Rob Walker, Alice@104.1 WALC/St. Louis: “Alice Unplugged Jingle”

producers-vu-logo-2by Craig Rogers

An effective jingle is memorable. It sticks in your mind, forcing recall of whatever the jingle is for. It became apparent to me that Rob Walker of WALC, Alice@104.1 in St Louis had created a very effective jingle for the “Alice Unplugged” show when, three days after we’d talked about this piece, I found myself humming it while mowing the lawn.

alice-1041-logoThis jingle is one of ten Rob has produced so far. Each reflects the style of an artist whose music might be played on “Alice Unplugged.” He calls this one his “Eddie Money” jingle. You can hear it on The Cassette and read here about Rob’s production of it.

This piece began with a stock library bed from a BRG barter library. Rob and then morning man Joe DeNiro were scanning through CDs and improvising lyrics as they went. When they finished writing the lyrics, Rob recorded the music bed into his SAWPlus32 workstation. His SAW runs on a Pentium 200 with 64 megs of RAM and a 4.5 gig hard drive. Rob also runs Sound Forge 4.0 on this box as an adjunct to SAW.

Male singer is Joe. He needed a countdown to lead him into the music, so Rob played back the music from SAW, and while recording onto another track, he tapped his mic along with the tempo for a few measures. He then slid this tap track backwards so that there were four measures of tapping to lead Joe into the start of the music.

He used his Rode NT-2 mic to record Joe. He ran it through his Symetrix 528 processor with the threshold at –10 and a 3:1 compression ratio. He rolled off the bottom end lightly. He also used the noise gate to help reduce the noise from computer fans and the bounce from the two windows in the studio.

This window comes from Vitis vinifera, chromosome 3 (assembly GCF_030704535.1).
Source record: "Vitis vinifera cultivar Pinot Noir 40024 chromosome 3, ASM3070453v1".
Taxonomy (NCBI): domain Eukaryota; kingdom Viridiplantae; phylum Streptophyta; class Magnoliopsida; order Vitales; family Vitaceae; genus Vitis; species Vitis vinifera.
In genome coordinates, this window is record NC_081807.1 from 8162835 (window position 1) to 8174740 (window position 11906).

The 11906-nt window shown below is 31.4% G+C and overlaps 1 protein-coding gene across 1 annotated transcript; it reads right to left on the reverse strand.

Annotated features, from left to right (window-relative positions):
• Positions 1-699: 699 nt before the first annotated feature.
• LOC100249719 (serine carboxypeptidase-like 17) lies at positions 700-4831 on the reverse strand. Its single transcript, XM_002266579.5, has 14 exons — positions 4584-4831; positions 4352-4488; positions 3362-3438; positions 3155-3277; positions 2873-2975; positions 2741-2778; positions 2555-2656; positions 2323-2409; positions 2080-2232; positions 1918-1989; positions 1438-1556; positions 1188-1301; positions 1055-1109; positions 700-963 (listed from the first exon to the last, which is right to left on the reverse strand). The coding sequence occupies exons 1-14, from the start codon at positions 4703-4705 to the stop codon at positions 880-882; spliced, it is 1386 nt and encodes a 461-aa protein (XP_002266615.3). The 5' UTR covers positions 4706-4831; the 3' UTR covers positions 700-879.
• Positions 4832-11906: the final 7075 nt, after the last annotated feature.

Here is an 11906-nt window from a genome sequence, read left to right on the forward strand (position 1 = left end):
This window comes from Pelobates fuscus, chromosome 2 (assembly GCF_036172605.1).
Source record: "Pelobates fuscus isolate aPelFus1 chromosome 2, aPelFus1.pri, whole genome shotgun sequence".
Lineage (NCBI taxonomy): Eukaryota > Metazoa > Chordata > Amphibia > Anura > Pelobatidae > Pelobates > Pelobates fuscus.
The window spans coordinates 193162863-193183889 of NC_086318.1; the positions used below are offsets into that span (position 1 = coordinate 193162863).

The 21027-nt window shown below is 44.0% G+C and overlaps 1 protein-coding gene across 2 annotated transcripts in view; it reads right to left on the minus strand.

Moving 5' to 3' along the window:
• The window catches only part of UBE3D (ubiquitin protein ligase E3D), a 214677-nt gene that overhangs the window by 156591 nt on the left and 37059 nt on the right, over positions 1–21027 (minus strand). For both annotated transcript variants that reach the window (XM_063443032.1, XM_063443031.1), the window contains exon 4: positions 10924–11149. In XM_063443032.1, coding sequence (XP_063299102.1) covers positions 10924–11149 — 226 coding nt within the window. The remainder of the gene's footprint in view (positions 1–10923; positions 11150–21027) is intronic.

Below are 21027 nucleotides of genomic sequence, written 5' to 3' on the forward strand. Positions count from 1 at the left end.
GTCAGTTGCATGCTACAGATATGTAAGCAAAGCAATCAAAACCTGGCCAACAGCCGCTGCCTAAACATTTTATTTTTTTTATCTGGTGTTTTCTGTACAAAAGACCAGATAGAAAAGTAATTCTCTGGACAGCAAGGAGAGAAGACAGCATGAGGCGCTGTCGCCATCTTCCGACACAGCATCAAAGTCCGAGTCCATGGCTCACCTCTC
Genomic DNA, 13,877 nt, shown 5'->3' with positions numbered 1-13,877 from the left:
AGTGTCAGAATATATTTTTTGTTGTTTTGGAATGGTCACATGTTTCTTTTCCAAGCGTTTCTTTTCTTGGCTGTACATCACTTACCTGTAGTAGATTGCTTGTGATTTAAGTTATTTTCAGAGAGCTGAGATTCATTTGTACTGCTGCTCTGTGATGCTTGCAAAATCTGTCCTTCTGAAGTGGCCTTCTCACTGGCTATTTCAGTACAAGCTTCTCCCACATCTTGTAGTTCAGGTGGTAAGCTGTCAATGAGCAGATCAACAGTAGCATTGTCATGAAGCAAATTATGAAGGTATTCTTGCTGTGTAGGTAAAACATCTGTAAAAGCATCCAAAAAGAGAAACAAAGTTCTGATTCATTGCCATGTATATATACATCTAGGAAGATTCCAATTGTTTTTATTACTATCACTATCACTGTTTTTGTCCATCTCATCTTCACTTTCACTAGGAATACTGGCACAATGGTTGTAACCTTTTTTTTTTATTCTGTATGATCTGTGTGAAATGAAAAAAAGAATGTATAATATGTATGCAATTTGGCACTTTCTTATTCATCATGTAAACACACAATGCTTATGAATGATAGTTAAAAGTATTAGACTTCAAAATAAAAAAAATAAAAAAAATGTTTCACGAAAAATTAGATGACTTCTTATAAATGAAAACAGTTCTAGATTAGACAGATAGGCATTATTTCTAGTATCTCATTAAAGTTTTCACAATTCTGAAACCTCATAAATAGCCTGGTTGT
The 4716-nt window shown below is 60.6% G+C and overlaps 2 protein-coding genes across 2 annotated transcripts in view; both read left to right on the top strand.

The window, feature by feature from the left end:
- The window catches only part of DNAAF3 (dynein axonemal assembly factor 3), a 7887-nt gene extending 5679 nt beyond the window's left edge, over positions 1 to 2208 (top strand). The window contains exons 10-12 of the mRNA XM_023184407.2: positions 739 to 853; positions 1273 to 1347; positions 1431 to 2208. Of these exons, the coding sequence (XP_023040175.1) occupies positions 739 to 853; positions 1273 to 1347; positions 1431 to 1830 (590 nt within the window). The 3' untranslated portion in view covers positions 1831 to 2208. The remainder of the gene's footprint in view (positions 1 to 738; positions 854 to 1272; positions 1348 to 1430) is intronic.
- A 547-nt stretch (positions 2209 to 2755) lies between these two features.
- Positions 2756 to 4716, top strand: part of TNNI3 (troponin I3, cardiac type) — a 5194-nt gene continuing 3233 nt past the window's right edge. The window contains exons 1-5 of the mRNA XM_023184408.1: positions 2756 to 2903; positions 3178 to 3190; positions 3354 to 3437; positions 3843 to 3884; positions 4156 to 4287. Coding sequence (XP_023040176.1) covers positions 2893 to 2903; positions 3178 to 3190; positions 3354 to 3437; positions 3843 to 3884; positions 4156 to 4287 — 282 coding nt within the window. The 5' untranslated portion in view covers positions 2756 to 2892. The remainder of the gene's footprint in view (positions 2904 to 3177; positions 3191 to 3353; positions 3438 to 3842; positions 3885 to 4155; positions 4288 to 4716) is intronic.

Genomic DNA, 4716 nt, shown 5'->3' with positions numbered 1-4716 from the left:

Rob used a send buss from his Mackie 1604 board to provide Joe a headphone mix that kept his voice lower in the mix. Rob meanwhile could monitor a different mix with Joe more prominent through the program buss of the Mackie.

Joe made one pass through the song. Then he made a second and third pass to record a doubled vocal for the chorus. He carried the tune nicely, but did miss a note or two. Rob fixed those by moving the bad note to another track and applying the correct amount of Vari Shift. He had to move these to another track because SAW applies the effect to the entire track, not just a region. Rob also did some editing to clean up the breaths between phrases.

Rob processed Joe’s backing vocals a bit differently than the lead. He used more compression plus a reverb from his ART DR-X 2100. He used preset “Reverb 3.” The backing vocals are panned slightly left and right to help spread the image. The female backing vocal is Jai C, Alice’s midday jock. Rob says she was a perfect choice since she’s a karaoke junkie. Rob wanted the cleanest sound possible with her. Her voice would be back in the mix, so he didn’t want the fan noise inherent in his main studio. Solution: move the RE-20 microphone out to the hall. Again, using the sends of the Mackie, Rob supplied Jai C with a headphone mix of the music plus Joe’s tracks. She then recorded her first harmony vocal. Before she sang the second harmony vocal, Rob added her previous take to her headphone mix so she could hear the entire song building. Her mic was also fed through the Symetrix 528 with the same settings used for Joe.

Both of Jai C’s vocals were then sent out of SAW through the ART for some chorusing to thicken them up. These chorused tracks were then sent out of SAW for another pass through the ART for reverb. Rob has the option of chaining these two effects together within the ART so he could have done the chorusing and reverb in one pass. However, he wanted the option of hearing the effect of each effect, so he added them one at a time. The finished backing tracks were panned slightly left and right and using SAW’s internal mixer, ducked 10 dB below the lead vocal level.

The finished jingle is dubbed to the Scott Studios workstation for on air playback. Rob wanted the sound of a heavily compressed pop record, so he ran the full mix through his Alesis 3630 compressor/limiter with a ratio of 4:1. He returned that compressed signal through the Mackie, then sent it back through the ART reverb (Hall Reverb 3) to help blend everything together. He dropped the reverb prior to the spoken line that closes the jingle.

By the way, a “Chocodile” is a chocolate covered Twinkie—may be worth a trip to St Louis to get some of those! If you’d like to reach Rob, for a Chocodile or anything else, e-mail This email address is being protected from spambots. You need JavaScript enabled to view it. or call (314) 621-0400.

Next month, Producer’s VU spotlights a terrific piece of sound design from the ProTools studio of Jeff Schmidt at KFOG/San Francisco.

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